The Problem with Serial Killers: BTK (Dennis Rader)

Dennis Rader murdered 10 people in Sedgwick County, Kansas between 1974 and 1991.  He was given the name BTK because of his trademark MO which followed the cruel and simplistic process of Bind, Torture and Kill.

Rader was born in 1945 and, although this is a year before the Boomer Generation began, he made a typical boomer mistake that led to his incarceration: he didn’t know how to operate a computer.

Rader had been flaunting his superior intellect over the authorities pursuing him by sending letters to the police and to newspapers. However, as we all know, writing isn’t easy and involves things like words, grammar, spelling and pens. Much easier for the busy twentieth century serial killer, with the writing abilities of a Love Island contestant, is sending messages on floppy disc.

However, Rader wasn’t stupid and decided to ask the police first to ascertain if sending them a floppy disc would be safe for him, or if there was any danger of them tracing his identity/location from such a form of communication (or ‘commication’ to use Rader’s word).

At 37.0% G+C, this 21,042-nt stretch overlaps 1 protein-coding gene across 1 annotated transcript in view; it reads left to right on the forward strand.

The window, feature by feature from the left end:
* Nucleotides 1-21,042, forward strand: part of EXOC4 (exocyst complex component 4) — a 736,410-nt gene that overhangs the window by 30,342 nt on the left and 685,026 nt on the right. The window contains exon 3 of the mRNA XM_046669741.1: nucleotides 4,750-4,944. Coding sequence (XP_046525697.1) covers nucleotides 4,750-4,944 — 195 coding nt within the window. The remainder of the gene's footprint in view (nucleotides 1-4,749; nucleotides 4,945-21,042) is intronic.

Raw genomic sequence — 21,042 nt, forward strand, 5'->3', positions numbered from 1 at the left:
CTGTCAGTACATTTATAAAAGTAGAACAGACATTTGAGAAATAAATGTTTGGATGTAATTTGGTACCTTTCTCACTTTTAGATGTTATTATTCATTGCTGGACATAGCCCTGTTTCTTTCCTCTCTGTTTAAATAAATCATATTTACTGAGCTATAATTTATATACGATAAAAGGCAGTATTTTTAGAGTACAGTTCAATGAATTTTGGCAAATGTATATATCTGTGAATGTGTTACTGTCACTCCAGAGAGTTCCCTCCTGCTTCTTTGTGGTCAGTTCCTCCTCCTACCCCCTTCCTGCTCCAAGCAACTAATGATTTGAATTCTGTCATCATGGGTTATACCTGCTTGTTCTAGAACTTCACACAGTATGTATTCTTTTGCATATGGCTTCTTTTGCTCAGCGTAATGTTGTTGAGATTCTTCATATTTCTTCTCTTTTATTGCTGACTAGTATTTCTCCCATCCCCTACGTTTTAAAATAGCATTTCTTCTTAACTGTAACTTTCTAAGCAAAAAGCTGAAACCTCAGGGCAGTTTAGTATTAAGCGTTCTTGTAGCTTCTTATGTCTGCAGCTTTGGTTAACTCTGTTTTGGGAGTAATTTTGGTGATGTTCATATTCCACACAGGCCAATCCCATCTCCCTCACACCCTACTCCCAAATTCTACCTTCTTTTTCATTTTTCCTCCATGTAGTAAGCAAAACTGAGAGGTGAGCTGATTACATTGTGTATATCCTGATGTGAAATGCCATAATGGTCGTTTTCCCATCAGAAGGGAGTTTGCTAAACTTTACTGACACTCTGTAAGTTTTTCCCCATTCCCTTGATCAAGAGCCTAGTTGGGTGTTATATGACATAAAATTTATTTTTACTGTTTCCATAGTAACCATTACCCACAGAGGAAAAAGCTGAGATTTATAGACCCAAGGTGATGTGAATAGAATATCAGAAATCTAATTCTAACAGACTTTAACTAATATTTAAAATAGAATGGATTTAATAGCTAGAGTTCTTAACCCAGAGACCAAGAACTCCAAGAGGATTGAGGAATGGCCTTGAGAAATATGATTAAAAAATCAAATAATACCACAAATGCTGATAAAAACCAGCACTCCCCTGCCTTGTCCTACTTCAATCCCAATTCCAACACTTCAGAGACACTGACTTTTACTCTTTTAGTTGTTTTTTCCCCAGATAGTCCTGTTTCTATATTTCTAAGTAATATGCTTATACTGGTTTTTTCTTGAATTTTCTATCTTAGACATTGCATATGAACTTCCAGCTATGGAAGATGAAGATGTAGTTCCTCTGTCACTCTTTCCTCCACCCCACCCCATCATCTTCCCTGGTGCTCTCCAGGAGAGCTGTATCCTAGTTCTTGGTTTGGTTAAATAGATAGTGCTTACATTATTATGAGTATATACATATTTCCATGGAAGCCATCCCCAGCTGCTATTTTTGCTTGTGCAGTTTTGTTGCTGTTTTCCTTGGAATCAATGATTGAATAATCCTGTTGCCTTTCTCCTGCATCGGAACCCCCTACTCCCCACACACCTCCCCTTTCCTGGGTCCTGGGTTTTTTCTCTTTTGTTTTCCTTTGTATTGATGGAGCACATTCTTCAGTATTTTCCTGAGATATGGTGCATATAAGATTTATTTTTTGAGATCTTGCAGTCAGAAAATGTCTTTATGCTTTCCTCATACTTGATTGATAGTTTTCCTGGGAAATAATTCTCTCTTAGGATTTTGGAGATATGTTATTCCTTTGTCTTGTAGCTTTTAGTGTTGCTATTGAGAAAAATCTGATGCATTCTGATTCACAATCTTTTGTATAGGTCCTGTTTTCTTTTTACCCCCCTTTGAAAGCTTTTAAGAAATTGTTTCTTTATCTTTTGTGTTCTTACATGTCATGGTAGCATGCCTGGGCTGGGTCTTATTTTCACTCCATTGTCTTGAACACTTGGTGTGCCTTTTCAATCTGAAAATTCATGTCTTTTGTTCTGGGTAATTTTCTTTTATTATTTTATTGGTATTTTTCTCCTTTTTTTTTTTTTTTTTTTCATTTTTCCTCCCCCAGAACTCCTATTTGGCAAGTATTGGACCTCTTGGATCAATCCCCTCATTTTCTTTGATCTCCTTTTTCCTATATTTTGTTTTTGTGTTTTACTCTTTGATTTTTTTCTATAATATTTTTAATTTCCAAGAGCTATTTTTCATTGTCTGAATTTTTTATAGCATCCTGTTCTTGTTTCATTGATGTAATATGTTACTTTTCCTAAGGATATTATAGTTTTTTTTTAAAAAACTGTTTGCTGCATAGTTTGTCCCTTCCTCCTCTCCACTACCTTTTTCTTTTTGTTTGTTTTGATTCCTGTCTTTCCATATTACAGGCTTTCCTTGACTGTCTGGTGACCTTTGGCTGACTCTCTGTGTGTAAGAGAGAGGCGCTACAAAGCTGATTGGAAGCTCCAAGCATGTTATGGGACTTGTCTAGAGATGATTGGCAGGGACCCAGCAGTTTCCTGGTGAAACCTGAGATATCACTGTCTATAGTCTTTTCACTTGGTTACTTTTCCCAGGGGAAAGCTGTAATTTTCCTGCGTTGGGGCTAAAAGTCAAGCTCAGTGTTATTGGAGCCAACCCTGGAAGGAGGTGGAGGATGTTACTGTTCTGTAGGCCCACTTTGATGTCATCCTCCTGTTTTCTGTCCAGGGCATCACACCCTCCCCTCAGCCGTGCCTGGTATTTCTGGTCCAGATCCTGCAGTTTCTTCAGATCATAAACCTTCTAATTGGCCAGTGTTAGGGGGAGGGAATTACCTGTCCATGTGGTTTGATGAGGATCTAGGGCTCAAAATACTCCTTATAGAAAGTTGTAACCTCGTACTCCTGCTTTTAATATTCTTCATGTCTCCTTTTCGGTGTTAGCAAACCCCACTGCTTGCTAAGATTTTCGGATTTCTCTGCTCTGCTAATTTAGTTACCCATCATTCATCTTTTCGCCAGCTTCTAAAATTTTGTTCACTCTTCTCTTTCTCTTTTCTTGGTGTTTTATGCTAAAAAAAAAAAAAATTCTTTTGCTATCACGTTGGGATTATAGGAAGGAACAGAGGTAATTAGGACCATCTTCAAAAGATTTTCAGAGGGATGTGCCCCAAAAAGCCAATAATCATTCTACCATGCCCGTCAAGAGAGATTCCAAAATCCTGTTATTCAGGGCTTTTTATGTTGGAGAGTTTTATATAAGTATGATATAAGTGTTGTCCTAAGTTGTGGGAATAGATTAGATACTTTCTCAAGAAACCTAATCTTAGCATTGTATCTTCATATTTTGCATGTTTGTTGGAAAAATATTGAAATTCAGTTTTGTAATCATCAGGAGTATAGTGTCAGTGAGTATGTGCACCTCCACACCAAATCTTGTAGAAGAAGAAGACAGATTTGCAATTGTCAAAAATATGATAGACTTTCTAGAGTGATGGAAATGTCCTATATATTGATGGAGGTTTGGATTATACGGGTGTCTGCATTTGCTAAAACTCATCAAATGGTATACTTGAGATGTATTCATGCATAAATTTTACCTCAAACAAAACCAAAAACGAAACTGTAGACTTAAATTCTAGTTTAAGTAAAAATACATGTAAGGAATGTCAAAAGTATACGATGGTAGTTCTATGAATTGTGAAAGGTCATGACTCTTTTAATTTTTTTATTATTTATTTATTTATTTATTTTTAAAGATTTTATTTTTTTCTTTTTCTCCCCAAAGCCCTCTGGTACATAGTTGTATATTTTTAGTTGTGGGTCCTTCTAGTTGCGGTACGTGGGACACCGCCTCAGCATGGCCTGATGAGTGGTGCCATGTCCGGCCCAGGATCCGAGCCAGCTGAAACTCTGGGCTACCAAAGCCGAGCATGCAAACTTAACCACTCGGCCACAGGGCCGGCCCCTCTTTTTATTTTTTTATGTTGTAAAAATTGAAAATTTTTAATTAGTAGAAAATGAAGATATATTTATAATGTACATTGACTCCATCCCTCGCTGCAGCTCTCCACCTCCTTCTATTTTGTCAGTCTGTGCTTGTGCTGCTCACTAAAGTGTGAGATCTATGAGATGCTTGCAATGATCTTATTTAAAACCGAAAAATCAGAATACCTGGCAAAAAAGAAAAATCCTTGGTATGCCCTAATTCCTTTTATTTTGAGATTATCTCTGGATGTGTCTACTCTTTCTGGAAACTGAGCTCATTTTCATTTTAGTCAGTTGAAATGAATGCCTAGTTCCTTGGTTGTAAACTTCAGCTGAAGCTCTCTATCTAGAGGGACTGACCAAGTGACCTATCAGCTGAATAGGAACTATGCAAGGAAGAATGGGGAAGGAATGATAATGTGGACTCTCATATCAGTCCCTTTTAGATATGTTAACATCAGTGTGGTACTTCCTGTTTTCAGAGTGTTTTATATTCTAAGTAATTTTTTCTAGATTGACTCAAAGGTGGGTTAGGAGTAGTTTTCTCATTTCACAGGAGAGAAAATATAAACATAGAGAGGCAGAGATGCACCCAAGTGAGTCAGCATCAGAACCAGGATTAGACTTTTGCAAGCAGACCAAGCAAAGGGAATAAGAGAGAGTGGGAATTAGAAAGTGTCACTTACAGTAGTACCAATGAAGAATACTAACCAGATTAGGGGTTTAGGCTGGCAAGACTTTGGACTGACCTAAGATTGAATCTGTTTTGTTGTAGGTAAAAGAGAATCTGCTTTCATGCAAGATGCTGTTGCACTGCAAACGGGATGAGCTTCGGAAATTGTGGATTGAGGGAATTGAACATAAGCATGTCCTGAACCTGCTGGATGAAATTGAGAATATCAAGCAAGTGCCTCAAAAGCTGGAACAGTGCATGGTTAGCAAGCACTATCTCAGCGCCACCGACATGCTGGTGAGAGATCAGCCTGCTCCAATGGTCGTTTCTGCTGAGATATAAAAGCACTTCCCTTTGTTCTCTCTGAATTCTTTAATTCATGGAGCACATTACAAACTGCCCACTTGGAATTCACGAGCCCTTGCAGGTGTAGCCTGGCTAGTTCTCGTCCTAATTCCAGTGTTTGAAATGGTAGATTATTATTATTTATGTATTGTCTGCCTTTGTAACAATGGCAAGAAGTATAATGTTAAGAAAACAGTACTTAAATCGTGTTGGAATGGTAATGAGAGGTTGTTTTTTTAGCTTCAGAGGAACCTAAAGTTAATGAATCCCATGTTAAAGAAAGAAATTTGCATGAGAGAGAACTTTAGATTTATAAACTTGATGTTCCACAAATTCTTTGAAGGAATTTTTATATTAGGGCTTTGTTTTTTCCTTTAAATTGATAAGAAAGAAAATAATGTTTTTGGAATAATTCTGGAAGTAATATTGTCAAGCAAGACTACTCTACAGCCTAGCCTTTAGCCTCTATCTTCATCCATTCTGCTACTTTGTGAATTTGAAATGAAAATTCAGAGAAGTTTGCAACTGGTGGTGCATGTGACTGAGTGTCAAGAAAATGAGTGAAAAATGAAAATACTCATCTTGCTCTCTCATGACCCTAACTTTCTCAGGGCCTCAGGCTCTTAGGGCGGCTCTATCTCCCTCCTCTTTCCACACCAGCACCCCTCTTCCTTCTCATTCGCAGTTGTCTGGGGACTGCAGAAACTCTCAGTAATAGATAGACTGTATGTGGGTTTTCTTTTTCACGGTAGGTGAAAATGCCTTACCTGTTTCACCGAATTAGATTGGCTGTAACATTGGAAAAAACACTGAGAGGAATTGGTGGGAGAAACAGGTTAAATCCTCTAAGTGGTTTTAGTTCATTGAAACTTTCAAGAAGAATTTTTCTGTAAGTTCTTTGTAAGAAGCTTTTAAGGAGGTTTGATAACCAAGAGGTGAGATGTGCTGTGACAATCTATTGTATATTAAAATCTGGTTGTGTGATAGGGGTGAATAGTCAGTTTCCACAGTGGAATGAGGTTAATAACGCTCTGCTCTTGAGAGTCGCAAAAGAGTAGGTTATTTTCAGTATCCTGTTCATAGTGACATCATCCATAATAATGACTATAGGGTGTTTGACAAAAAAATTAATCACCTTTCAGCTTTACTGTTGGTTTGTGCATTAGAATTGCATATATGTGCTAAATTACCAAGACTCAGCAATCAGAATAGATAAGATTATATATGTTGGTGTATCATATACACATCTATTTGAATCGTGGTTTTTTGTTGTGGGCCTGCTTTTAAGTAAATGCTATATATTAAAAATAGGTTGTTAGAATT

The police responded to his question through a newspaper ad and told Rader it would be perfectly safe.

Rader, who could win a gold medal if stupidity or gullibility was an Olympic sport, believed them. On February 16, 2005, he sent a package containing a purple 1.44-Megabyte Memorex floppy disk to KSAS-TV in Wichita. He also included some trinkets to prove he was the genuine BTK.

According to an article in the Atlantic:

“The disk contained one valid file bearing the message “this is a test” and directing police to read one of the accompanying index cards with instructions for further communications. In the “properties” section of the document, however, police found that the file had last been saved by someone named Dennis. They also found that the disk had been used at the Christ Lutheran Church and the Park City library.

Landwehr (the Wichita detective responsible Rader’s capture) says Rader had taken pains to delete any identifying information from the disk. But he made the fatal mistake of taking the disk to his church to print out the file because the printer for his home computer wasn’t working.

“It’s pretty basic stuff,” Landwehr says about the reconstruction of the deleted information. “Anybody who knows anything about computers could figure it out.”

A simple Internet search turned up a Web site for the church, which identified Dennis Rader as president of the congregation.”

Which, again, takes us to the conclusion that Dennis Rader is as thick as shit in the neck of a bottle.

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